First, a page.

Final Ohio River Area-Wide Brownfields Planning Project Master Plan for the brownfields reuse areas is completed and is available by clicking the link below.
The Borough of Monaca along with its community partners, the City of Aliquippa, the Borough of Coraopolis, the Borough of Midland, and the Ohio River Trail Council (ORTC) have joined together to undertake a grass-roots effort to re-think the future of our communities as a way to overcome the loss of a major portion of our manufacturing/industrial base and the post-industrial brownfields legacy that remains from that loss. One key outcome of the efforts has been the creation of the ORTC, which is comprised of local municipal elected officials, interested businesses and property owners and community residents. The Borough of Monaca is one of the pioneer municipalities on the ORTC. This organization is helping to provide increased access to and along the river corridor and the revitalization of the numerous blighted parcels, many of which are perceived brownfields.
The goal of the project is to develop an area-wide plan for the riverfront brownfields areas that will inform the assessment, cleanup and subsequent reuse of those sites. These goals will be accomplished by identifying potential future uses for brownfields properties, creating a set of area-wide, community revitalization strategies that will help ensure successful assessment, cleanup and reuse of the brownfield site(s), and developing strategies for facilitating the reuse of existing infrastructure.
Targeted Reuse Study Areas
These targeted brownfields areas are located in the Borough of Monaca (11 estimated brownfield sites), the Borough of Coraopolis (6 estimated brownfield sites), the Borough of Midland (9 estimated brownfield sites), and the City of Aliquippa (9 estimated brownfield sites). Many of these brownfield sites are located directly adjacent to the Ohio River. These sites raise significant environmental and public health concerns for community residents, as many were utilized for steel making or steel making related industries, railroad related activities or for scrap metal. Many of the sites have outfalls from streams which discharge directly into the river. The Ohio River is a very environmentally impaired water body as a result of these land-based uses, and the runoff from streets and impervious surfaces transport additional toxins in the river.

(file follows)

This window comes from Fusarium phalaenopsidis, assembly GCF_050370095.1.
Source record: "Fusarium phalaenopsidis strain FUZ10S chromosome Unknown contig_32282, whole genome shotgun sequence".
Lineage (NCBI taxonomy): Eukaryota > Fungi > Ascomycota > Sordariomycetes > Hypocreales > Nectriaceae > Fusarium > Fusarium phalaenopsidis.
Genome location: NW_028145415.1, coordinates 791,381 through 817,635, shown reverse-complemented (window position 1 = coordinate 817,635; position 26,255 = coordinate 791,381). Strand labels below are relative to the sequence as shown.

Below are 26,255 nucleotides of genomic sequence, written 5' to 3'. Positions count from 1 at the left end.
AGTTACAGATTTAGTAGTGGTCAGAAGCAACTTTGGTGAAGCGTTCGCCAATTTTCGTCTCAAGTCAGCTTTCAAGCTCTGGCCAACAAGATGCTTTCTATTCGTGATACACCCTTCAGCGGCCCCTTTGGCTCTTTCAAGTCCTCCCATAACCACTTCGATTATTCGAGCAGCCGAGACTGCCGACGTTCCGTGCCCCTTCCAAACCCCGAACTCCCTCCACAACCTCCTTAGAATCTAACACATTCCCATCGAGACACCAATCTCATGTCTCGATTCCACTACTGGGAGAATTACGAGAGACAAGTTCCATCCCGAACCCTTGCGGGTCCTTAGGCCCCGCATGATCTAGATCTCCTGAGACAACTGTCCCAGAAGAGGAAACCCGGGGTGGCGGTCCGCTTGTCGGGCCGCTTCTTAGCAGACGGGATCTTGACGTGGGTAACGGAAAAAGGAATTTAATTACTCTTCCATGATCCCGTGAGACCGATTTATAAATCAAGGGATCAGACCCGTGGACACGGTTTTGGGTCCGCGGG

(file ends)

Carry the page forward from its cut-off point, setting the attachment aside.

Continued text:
All the activities for this project are to enable the Borough of Monaca and our three partner communities to identify key brownfield sites in each of the targeted brownfields reuse areas and conduct site-specific brownfield reuse planning activities. This information will help facilitate brownfields site assessment and cleanup. The project vision is to use the Ohio River Trail greenway as the catalyst for determining viable brownfields site reuses along the trail corridor to assess cleanup needs. The brownfield site reuses are likely to include:
- A recreational/greenspace component;
- An economic component;
- An environmental component (i.e., on-site stormwater management/green infrastructure)
For more information on the Ohio River Trail greenway visit the ORTC www.ohiorivertrail.org
About the Grant
The Borough of Monaca received a $175,000 federal grant from the United States Environmental Protection Agency (EPA); Monaca officials applied for the grant, which will also be used by Midland, Aliquippa and Coraopolis to target so-called “brownfield” areas along the Ohio River. Monaca Manager Mario Leone Jr. said the grant is one of 23 community grants totaling $4 million awarded nationwide by the EPA. The pilot “community brownfields” program is designed to help communities identify the steps necessary to clean up sites and find potential uses for the properties. Leone said that although Monaca Borough applied for the funding, they were not counting on receiving it. Their intent was to get the local communities on the EPA’s radar so they could eventually receive grant funding in the future. “I’m really, really proud that we were able to get this, as challenging as it was,” Leone said. “We were really taking a stab in the dark on this thing.”
The EPA is piloting an area-wide planning approach to community brownfield challenges, which recognizes that revitalization of the area surrounding the brownfield site(s) is critical to the successful reuse of the property as assessment, cleanup, and redevelopment of an individual site. The area-wide planning approach will enhance EPA’s core brownfields assistance programs by encouraging continued meaningful involvement in a locally-driven planning process that will result in a strategy for making brownfields site assessment, cleanup and/or redevelopment decisions for the future. The pilot program will help further community-based partnership efforts within underserved or economically disadvantaged neighborhoods by confronting local environmental and public health challenges related to brownfields, while creating a planning framework to advance economic development and job creation.
What are Brownfields?
The EPA define brownfields as real property, the expansion, redevelopment, or reuse of which may be complicated by the presence or potential presence of a hazardous substance, pollutant, or contaminant. Cleaning up and reinvesting in these properties protects the environment, reduces blight, and takes development pressures off greenspaces and working lands.
For more information http://www.epa.gov/brownfields/index.html